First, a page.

Publicado: 24 septiembre 2015 Los actores locales muchas veces son los más eficaces en la ejecución de operaciones humanitarias. No obstante, a pesar de desempeñar un papel crítico, deben luchar por atraer los fondos y el apoyo que precisan.
Le nouveau Rapport sur les catastrophes dans le monde publié par la FICR plaide pour une meilleure reconnaissance et un soutien accru des acteurs humanitaires locaux
Publié: 24 septembre 2015
Les acteurs locaux sont souvent les plus performants dans la conduite des opérations humanitaires. Pourtant, en dépit de leur rôle crucial, ils peinent à obtenir les fonds et le soutien nécessaires.
New IFRC Report calls for greater recognition and support for local humanitarian actors
Local actors are often the most effective in conducting humanitarian operations. However, despite their critical role, they struggle to attract the funding and support they need.
The 2015 World Disasters Report – launched today by the International Federation of Red Cross and Red Crescent Societies (IFRC) – examines the complexities and challenges local actors face in scaling-up and sustaining their humanitarian response.
Hazards convert into disasters ‘due to poor governance’
Lack of preparedness blamed for dengue outbreak
Experts asked to identify flood-prone areas
Heads up before Eid: Rains may lead to flood in Punjab
PAEC plans 40,000MW by 2050 using environment friendly nuclear power
Government issues alert against congo virus
Twin-engine fighter: Pakistan in talks with Russia to buy Su-35 jets
Peace in Afghanistan needed for ending violence, Pakistan tells UN
Government seeks public support to curb dengue
Pakistan vulnerable to impact of climate change
Dubious dengue spray: Over 40 students readmitted to hospitals
Agriculture and environment
Preventive measures stressed against dengue
Pakistan hosts conference on disaster management CBMs
Punjab Emergency Service evacuates 97,587 flood victims
Rangers apprehend 10 ‘target killers’ belonging to political parties
Talks on delivery of fighter jets, attack helicopters underway
By Jed Alegado and Angeli Guadalupe
Jed Alegado is an incoming graduate student at the International Institute of Social Studies (ISS) in The Hague, Netherlands. Angeli Guadalupe is a medical doctor currently studying under the University of Tokyo's Graduate Program on Sustainability Science-Global Leadership Initiative. The two are Climate Trackers from the Adopt a Negotiator Project.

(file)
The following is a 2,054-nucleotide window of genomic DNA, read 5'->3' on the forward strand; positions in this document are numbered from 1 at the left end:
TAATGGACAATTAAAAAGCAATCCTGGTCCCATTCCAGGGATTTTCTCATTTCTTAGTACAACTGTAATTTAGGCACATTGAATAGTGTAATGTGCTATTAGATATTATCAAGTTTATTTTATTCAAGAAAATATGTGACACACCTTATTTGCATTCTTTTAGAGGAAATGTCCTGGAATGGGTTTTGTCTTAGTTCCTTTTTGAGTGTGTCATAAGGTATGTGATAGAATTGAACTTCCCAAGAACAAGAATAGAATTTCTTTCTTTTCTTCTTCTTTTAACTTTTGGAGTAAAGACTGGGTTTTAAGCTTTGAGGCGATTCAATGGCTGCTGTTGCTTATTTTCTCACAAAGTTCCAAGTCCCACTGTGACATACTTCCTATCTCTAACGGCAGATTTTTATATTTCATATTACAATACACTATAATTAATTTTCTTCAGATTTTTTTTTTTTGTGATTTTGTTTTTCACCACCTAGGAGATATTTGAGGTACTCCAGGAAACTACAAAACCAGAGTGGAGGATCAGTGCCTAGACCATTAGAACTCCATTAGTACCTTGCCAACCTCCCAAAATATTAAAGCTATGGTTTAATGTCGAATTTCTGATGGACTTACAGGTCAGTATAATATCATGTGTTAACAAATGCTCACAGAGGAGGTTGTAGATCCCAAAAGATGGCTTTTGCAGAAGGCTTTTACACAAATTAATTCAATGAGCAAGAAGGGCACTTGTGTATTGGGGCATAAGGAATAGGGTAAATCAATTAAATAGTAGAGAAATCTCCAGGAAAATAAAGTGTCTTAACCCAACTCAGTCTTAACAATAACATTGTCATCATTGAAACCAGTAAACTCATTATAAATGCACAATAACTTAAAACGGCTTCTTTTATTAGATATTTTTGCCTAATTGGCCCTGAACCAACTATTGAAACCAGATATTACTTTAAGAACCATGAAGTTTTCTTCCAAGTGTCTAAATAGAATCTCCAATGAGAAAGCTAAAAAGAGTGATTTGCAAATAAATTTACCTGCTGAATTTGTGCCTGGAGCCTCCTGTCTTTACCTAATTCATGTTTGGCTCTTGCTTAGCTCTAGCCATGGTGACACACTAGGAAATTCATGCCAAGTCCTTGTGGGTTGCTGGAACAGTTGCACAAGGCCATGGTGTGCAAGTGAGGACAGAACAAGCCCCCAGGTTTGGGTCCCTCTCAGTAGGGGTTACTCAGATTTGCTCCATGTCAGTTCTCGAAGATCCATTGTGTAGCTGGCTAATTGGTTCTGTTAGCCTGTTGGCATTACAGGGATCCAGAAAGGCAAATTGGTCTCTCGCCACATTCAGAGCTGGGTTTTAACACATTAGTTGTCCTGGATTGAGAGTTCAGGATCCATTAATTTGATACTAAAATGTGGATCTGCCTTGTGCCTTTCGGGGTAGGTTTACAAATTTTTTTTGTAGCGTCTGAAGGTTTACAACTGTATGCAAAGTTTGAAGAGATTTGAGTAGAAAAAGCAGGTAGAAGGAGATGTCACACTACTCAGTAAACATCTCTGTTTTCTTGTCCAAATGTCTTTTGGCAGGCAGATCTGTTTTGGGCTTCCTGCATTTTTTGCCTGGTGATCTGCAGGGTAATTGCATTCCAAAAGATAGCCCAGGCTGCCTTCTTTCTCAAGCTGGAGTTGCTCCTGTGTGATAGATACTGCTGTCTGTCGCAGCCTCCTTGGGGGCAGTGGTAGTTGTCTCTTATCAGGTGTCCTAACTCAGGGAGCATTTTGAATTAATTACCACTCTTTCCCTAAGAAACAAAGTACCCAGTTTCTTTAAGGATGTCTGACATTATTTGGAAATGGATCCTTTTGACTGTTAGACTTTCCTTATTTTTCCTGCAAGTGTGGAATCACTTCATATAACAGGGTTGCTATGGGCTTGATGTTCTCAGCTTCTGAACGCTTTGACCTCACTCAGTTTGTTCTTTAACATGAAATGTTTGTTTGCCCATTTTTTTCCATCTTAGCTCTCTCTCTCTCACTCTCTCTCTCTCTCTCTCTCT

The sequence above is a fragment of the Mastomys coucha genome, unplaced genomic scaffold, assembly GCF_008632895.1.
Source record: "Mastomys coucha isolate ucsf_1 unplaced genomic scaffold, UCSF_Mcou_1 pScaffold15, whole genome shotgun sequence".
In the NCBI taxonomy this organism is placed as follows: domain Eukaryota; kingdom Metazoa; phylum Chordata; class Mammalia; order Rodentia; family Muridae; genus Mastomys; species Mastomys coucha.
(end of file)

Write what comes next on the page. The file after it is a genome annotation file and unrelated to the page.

The Council of Ministers declared an institutional red alert on 12 January 2015 after a period of heavy rainfall caused severe flooding across central and northern Mozambique. According to the National Institute of Disaster Management (INGC) 373,026 people were affected in Zambézia, Nampula, Niassa, Cabo Delgado and Manica provinces. 14,361 houses were partially damaged, while 21,780 were completely destroyed. Furthermore, the floods caused extensive damage to public buildings and infrastructure, loss of crops and livestock.
Up to the task? Provinces found wanting on climate change policy
Rescue 1122 working for safer communities
Karachi ill-prepared to face quakes, say experts
Save our wetlands to stave off future flooding
As waters recede, some flood-hit people start returning to their homes in Punjab, Sindh
The mighty Indus feeds all the greedy Officials clueless about enraged weather system
Big disaster ahead if new dams not built: Ex-Chief Meteorologist
By Vu Duy
HANOI, 7 August 2015 (IRIN) - Toxic sludge that spilled out of open pit coal mines during 10 days of heavy rains may have seriously contaminated farmland, rivers and coastal areas in northern Vietnam.
Flooding has killed 30 people, wiped out roads and damaged thousands of homes, the United Nations said in a situation report on Wednesday. The UN also warned of potential risks to the environment, health and water sanitation after coal mines in Quang Ninh province flooded, spilling thick streams of dark sludge into the countryside.